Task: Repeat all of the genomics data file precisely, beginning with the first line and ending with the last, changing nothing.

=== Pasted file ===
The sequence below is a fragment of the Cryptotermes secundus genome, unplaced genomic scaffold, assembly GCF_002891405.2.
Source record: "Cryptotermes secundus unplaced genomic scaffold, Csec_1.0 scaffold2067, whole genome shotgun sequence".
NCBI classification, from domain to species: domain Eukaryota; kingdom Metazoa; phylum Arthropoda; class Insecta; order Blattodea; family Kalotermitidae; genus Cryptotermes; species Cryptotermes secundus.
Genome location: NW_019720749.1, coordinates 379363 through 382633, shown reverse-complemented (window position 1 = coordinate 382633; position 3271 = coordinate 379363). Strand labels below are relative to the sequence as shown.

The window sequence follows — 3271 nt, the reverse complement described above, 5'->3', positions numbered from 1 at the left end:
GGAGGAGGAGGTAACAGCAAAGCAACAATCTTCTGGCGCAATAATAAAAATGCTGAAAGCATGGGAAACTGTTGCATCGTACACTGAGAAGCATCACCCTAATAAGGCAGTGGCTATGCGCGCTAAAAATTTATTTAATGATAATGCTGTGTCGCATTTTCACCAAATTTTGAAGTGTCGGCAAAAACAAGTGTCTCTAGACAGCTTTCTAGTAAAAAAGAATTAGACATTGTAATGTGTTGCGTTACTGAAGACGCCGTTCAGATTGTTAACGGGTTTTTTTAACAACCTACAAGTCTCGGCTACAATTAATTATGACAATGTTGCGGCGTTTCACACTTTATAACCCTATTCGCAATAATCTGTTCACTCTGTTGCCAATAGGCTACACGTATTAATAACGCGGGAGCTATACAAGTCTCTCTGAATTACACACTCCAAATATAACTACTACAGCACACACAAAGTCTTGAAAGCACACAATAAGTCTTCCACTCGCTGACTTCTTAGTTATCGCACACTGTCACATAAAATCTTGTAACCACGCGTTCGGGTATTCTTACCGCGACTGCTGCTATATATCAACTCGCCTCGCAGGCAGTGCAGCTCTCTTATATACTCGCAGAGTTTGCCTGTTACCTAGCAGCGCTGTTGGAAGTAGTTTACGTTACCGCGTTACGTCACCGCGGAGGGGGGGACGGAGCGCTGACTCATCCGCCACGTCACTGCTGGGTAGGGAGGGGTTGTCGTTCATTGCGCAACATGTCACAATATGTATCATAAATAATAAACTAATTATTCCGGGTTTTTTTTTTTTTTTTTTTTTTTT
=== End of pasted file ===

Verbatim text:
The sequence below is a fragment of the Cryptotermes secundus genome, unplaced genomic scaffold, assembly GCF_002891405.2.
Source record: "Cryptotermes secundus unplaced genomic scaffold, Csec_1.0 scaffold2067, whole genome shotgun sequence".
NCBI classification, from domain to species: domain Eukaryota; kingdom Metazoa; phylum Arthropoda; class Insecta; order Blattodea; family Kalotermitidae; genus Cryptotermes; species Cryptotermes secundus.
Genome location: NW_019720749.1, coordinates 379363 through 382633, shown reverse-complemented (window position 1 = coordinate 382633; position 3271 = coordinate 379363). Strand labels below are relative to the sequence as shown.

The window sequence follows — 3271 nt, the reverse complement described above, 5'->3', positions numbered from 1 at the left end:
GGAGGAGGAGGTAACAGCAAAGCAACAATCTTCTGGCGCAATAATAAAAATGCTGAAAGCATGGGAAACTGTTGCATCGTACACTGAGAAGCATCACCCTAATAAGGCAGTGGCTATGCGCGCTAAAAATTTATTTAATGATAATGCTGTGTCGCATTTTCACCAAATTTTGAAGTGTCGGCAAAAACAAGTGTCTCTAGACAGCTTTCTAGTAAAAAAGAATTAGACATTGTAATGTGTTGCGTTACTGAAGACGCCGTTCAGATTGTTAACGGGTTTTTTTAACAACCTACAAGTCTCGGCTACAATTAATTATGACAATGTTGCGGCGTTTCACACTTTATAACCCTATTCGCAATAATCTGTTCACTCTGTTGCCAATAGGCTACACGTATTAATAACGCGGGAGCTATACAAGTCTCTCTGAATTACACACTCCAAATATAACTACTACAGCACACACAAAGTCTTGAAAGCACACAATAAGTCTTCCACTCGCTGACTTCTTAGTTATCGCACACTGTCACATAAAATCTTGTAACCACGCGTTCGGGTATTCTTACCGCGACTGCTGCTATATATCAACTCGCCTCGCAGGCAGTGCAGCTCTCTTATATACTCGCAGAGTTTGCCTGTTACCTAGCAGCGCTGTTGGAAGTAGTTTACGTTACCGCGTTACGTCACCGCGGAGGGGGGGACGGAGCGCTGACTCATCCGCCACGTCACTGCTGGGTAGGGAGGGGTTGTCGTTCATTGCGCAACATGTCACAATATGTATCATAAATAATAAACTAATTATTCCGGGTTTTTTTTTTTTTTTTTTTTTTTT